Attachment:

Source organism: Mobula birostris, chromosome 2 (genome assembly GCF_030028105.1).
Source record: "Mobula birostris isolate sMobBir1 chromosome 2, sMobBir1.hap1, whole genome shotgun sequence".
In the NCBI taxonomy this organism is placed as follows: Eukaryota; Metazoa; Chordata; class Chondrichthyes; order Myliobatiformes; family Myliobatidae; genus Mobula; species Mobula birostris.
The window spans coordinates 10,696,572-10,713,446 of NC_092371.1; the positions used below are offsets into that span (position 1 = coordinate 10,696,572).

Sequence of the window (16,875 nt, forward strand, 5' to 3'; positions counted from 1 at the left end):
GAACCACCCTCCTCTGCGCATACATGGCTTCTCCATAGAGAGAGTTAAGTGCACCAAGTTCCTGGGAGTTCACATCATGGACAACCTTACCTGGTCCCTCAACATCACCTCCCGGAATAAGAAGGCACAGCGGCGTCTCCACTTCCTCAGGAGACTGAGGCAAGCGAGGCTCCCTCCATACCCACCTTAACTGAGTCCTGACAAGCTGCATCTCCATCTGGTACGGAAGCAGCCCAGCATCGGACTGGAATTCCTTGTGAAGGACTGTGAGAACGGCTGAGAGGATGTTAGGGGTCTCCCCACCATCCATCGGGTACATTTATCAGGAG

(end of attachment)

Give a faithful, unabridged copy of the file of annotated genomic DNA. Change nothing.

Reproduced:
Source organism: Mobula birostris, chromosome 2 (genome assembly GCF_030028105.1).
Source record: "Mobula birostris isolate sMobBir1 chromosome 2, sMobBir1.hap1, whole genome shotgun sequence".
In the NCBI taxonomy this organism is placed as follows: Eukaryota; Metazoa; Chordata; class Chondrichthyes; order Myliobatiformes; family Myliobatidae; genus Mobula; species Mobula birostris.
The window spans coordinates 10,696,572-10,713,446 of NC_092371.1; the positions used below are offsets into that span (position 1 = coordinate 10,696,572).

Sequence of the window (16,875 nt, forward strand, 5' to 3'; positions counted from 1 at the left end):
GAACCACCCTCCTCTGCGCATACATGGCTTCTCCATAGAGAGAGTTAAGTGCACCAAGTTCCTGGGAGTTCACATCATGGACAACCTTACCTGGTCCCTCAACATCACCTCCCGGAATAAGAAGGCACAGCGGCGTCTCCACTTCCTCAGGAGACTGAGGCAAGCGAGGCTCCCTCCATACCCACCTTAACTGAGTCCTGACAAGCTGCATCTCCATCTGGTACGGAAGCAGCCCAGCATCGGACTGGAATTCCTTGTGAAGGACTGTGAGAACGGCTGAGAGGATGTTAGGGGTCTCCCCACCATCCATCGGGTACATTTATCAGGAG